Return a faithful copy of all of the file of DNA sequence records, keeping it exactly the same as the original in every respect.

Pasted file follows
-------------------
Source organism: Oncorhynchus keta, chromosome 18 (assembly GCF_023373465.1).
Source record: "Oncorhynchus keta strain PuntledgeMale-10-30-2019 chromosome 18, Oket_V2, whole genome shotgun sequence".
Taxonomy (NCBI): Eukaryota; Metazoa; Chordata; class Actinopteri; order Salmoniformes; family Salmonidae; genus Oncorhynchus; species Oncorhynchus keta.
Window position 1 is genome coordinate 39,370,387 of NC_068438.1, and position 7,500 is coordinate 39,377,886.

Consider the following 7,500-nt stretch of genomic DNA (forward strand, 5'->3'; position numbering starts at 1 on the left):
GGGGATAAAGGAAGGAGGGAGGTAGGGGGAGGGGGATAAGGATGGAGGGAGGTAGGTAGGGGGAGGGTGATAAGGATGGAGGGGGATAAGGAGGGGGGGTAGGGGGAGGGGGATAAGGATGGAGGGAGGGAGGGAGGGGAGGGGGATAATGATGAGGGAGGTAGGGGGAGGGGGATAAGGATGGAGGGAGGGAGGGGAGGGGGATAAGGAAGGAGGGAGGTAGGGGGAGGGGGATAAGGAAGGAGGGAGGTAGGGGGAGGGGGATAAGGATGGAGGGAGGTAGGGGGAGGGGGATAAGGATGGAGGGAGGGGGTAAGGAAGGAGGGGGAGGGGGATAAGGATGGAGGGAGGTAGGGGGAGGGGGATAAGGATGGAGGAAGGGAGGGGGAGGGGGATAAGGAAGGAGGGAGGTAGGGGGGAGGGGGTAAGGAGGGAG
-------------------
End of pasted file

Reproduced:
Source organism: Oncorhynchus keta, chromosome 18 (assembly GCF_023373465.1).
Source record: "Oncorhynchus keta strain PuntledgeMale-10-30-2019 chromosome 18, Oket_V2, whole genome shotgun sequence".
Taxonomy (NCBI): Eukaryota; Metazoa; Chordata; class Actinopteri; order Salmoniformes; family Salmonidae; genus Oncorhynchus; species Oncorhynchus keta.
Window position 1 is genome coordinate 39,370,387 of NC_068438.1, and position 7,500 is coordinate 39,377,886.

Consider the following 7,500-nt stretch of genomic DNA (forward strand, 5'->3'; position numbering starts at 1 on the left):
GGGGATAAAGGAAGGAGGGAGGTAGGGGGAGGGGGATAAGGATGGAGGGAGGTAGGTAGGGGGAGGGTGATAAGGATGGAGGGGGATAAGGAGGGGGGGTAGGGGGAGGGGGATAAGGATGGAGGGAGGGAGGGAGGGGAGGGGGATAATGATGAGGGAGGTAGGGGGAGGGGGATAAGGATGGAGGGAGGGAGGGGAGGGGGATAAGGAAGGAGGGAGGTAGGGGGAGGGGGATAAGGAAGGAGGGAGGTAGGGGGAGGGGGATAAGGATGGAGGGAGGTAGGGGGAGGGGGATAAGGATGGAGGGAGGGGGTAAGGAAGGAGGGGGAGGGGGATAAGGATGGAGGGAGGTAGGGGGAGGGGGATAAGGATGGAGGAAGGGAGGGGGAGGGGGATAAGGAAGGAGGGAGGTAGGGGGGAGGGGGTAAGGAGGGAG